POLITICAL ASYLUM REFUSED TO FINNISH TOTAL OBJECTOR
The Commissariat-General for the Refugees has refused the application for political asylum of the Finnish total objector as being apparently unfounded. Main motivation is that the Finnish law concerning civil service is not discriminative nor punishing. Jussi Hermaja, Forum voor Vredesactie and For Mother Earth dispute this decision decision. This decision will be appealed at the Raad van State (the highest administrative court)
THE STORY TILL NOW
Jussi Hermaja refused both military and civil service. The first because of conscientious objections, the second because the Finnish civil service is unreasonably long and applied in a discriminative manner, which comes down to a punishment of certain categories of conscientious objectors. The civil service takes 13 months, more than double the length of the military service (6 months). Above that Jehova-witnesses are exempted from both military and civil service, which comes down to a discrimination between categories of conscientious objectors and to a punishment of who refuses military service for political reasons.
Jussi Hermaja was sentenced to 197 days imprisonment, which was upheld by the Finnish Supreme Court on 2 October 2001. The same day Jussi left Finland to ask political asylum in Belgium. This question was declared unfounded by the Foreigners Department, and this decision is now upheld by the Commissariat-General for the Refugees.
The decision of the Commissariat-General declares first that the Finnish laws concerning civil service are neither punishing nor discriminating and that the length of the civil service, despite the difference with the military service, is not unreasonably long. The Commissariat-General declares that a government can legitimately take measures, like for the defense of a country by conscription, which apply only to certain categories of people. As well it states that these laws apply to everyone opting for civil service, without aiming at a specific population group.
Secondly the Commissariat-General states that Jussi is not prosecuted in Finland because of his political conviction but because of committing criminal deeds, in casu refusing service, and that the Finnish law in force has been applied. The punishment is not considered disproportional.
Also is stated that the asylum application itself entailed no danger because Finland is a democratic state ruled by law. This means Jussi would not receive extra punishment or persecution because of his asylum application.
We dispute this motivation. The UNHCR Handbook on Procedures and Criteria for Determining Refugee Status states: “A deserter or draft-evader may be considered a refugee if it can be shown that he would suffer disproportionately severe punishment for the military offence on account of his race, religion, nationality, membership of a particular social group or political opinion.” By consequence someone can be recognized as a refugee if he is treated for his refusal to do military service in a disproportional manner because of his political opinions.
The Finnish government treats who refuses military service because of political reasons in a different manner than a Jehova Witness. If the Refugee Convention perhaps accepts that only a certain category of people (ex. men) are obliged to fulfil military service, it is questionable that a different treatment of conscientious objectors is still legitimate. Is it necessary for the defense of a country to treat a Jehova Witness different from who refuses military service because of political reasons? The long civil service imposed in this case should be considered as a disproportionate treatment because of someones political opinions. The alternative civil service has a punishing character and is discriminating.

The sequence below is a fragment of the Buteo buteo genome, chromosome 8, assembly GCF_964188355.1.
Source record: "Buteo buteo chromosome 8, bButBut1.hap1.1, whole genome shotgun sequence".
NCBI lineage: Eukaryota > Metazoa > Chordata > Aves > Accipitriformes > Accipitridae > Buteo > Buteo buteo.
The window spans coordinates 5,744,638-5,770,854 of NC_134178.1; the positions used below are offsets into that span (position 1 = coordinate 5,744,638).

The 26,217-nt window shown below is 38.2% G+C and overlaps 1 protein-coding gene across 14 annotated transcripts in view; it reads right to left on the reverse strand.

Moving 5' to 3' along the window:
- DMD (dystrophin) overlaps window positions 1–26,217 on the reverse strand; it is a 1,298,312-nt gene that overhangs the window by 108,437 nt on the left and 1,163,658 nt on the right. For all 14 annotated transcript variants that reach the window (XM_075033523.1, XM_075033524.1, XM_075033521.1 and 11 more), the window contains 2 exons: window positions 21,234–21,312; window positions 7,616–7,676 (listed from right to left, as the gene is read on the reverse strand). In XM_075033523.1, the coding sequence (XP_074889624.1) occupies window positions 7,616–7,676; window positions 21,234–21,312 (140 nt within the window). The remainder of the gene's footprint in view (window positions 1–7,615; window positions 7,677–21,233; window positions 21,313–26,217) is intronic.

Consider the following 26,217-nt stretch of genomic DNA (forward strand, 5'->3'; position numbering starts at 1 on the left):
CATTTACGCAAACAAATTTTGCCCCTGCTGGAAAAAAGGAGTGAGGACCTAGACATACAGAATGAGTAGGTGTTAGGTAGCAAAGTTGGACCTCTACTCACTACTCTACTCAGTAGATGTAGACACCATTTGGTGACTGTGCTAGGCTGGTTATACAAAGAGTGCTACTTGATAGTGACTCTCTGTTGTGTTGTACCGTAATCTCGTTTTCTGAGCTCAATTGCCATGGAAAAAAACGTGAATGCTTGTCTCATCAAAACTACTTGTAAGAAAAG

The fact that this discrimination is codified in the law and by consequence the Finnish government is ‘only’ applying the law, does not change the fact that who refuses military service because of political reasons receives a much harsher treatment.
The Council of Europe points already a long time to problems with the treatment of conscientious objections and states that “Alternative service shall not be of a punitive character. Its duration shall, in comparison to that of military service, remain within reasonable limits” (Recommendation nr R(87)8 of the Committee of ministers). This was again confirmed on 23 May 2001 in the parlementary recommendation 1518, which also recommended to incorporate explicitly the right on conscientious objection in the European Treaty of Human Rights. Also Amnesty International considers the great difference in length between military and civil service as punishing and therefore adopts the Finnish total objectors as prisoners of conscience.
We do not understand why the Commissariat-General concludes so easy that the length of the civil service can not be considered as unreasonably long, without even investigating this further. This procedure is anyway only to investigate the receivability of the asylum application.
Especially since even the Finnish government admits to have a problem, as can be concluded out of the letter it sended to For Mother Earth. It seems that the Finnish government more likes to get rid of its total objectors, since it even did not ask Belgium for the extradition of someone who is convicted to a prison sentence and has exhausted all appeals
For these reasons the decision will be appealed at the Raad van State.